In two instances the word is turned into a compound verb: agathoergeō (pronounced ah-gah-tho-air-geh-oh), it literally means, “good working” (1 Thess. 6:18; Acts 14:17). It seems Paul and Luke wish to drive home the truth that goodness must be worked out.
Then it is compounded to mean the same in a different verb: agathopoieō (pronounced ah-gah-tho-poi-eh-oh and used 9 times). It literally means “doing good.” It is the antonym or opposite of doing evil or sinning (Mark 3:4; Luke 6:9; 1 Pet. 2:14, 20; 3 John 11). So BDAG’s definition: “to do that which is beneficial to another, do good, be benevolent, be helpful” (Mark 3:4; Luke 6:9; Acts 14:17), such as doing good to someone (Luke 6:33); and “to meet a high level of exemplary conduct, do what is right, be a good citizen” (1 Pet. 2:15, 20; 3:17; 3 John 11).
1 Pet. 4:19 says that when we suffer for the Creator, we should keep doing good, and the word is agathopoiia, (pronounced ah-gah-tho-poi-ee-ah and used only here). Once again a NT author equates goodness with action.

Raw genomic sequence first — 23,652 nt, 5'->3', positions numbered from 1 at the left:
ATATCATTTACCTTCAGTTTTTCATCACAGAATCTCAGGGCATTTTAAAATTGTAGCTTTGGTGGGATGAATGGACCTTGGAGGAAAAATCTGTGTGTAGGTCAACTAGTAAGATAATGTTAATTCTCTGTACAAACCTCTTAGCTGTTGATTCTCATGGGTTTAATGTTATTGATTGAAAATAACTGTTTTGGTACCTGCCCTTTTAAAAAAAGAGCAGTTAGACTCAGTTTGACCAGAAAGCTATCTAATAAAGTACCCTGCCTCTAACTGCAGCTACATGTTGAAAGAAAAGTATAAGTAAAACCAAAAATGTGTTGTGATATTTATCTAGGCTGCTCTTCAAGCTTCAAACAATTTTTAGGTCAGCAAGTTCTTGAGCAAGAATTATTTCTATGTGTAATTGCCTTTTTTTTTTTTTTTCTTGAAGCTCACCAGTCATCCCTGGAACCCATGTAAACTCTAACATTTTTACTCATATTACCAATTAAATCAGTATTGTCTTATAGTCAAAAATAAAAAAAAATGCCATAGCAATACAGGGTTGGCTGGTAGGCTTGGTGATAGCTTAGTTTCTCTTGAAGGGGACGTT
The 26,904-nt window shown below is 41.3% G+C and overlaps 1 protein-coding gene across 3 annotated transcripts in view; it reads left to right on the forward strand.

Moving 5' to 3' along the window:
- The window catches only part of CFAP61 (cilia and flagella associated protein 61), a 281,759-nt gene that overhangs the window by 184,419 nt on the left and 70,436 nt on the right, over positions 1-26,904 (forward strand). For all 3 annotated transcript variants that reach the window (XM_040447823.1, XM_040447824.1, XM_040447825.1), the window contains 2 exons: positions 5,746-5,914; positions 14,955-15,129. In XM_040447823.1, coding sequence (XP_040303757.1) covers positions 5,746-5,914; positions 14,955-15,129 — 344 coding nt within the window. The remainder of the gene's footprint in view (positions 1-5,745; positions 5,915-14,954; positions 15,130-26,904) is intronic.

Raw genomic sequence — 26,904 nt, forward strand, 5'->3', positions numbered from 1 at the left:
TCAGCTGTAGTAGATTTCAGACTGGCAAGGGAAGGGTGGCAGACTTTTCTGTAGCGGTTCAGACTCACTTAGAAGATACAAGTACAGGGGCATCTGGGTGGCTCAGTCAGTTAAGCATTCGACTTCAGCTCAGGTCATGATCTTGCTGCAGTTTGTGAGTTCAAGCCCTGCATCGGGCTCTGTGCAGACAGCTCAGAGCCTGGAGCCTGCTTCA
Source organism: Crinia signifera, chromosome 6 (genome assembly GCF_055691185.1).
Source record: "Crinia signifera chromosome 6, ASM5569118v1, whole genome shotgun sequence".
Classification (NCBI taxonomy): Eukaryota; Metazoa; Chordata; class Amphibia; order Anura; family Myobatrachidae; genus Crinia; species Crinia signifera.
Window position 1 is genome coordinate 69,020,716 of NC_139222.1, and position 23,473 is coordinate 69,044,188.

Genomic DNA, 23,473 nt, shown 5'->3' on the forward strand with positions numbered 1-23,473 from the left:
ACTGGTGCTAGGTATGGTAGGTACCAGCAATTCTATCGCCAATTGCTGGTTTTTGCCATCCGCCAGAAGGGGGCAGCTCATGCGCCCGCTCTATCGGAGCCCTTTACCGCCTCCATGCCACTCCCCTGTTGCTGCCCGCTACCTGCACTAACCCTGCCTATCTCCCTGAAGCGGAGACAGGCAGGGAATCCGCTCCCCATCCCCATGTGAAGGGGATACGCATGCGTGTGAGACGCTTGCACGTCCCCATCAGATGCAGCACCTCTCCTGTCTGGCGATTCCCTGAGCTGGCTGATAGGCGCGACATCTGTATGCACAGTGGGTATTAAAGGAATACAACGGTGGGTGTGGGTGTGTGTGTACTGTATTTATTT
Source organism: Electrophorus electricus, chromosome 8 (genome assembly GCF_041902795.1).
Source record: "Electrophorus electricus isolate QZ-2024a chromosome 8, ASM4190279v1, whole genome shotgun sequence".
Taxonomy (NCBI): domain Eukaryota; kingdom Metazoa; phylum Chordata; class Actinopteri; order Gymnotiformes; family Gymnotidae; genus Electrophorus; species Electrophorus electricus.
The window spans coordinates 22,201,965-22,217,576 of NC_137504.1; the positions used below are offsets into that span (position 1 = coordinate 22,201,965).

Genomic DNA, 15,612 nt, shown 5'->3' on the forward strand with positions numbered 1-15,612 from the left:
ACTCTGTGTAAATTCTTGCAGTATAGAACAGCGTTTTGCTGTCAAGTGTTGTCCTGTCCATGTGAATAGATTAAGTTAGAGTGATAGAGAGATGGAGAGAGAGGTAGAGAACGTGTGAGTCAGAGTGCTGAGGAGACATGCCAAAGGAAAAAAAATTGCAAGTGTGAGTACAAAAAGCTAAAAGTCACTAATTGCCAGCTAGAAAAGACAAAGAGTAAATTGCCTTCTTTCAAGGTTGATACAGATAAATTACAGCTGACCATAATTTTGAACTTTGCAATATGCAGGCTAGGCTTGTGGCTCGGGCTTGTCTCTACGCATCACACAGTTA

Goodness ultimately flows out of God’s character. It is a key attribute. Judaism teaches that it is the most important one for us, based on Exod. 33:19, which says the Lord will cause his goodness to pass in front of him. Christianity says that God is love, but let’s not get into a contest about the best attribute. God is each one with all perfection and completeness.
See my post Do I Really Know God? He Is Good
What the New Testament Says
Let’s return to the noun agathōsunē, goodness, since it is the form used in Gal. 5:22.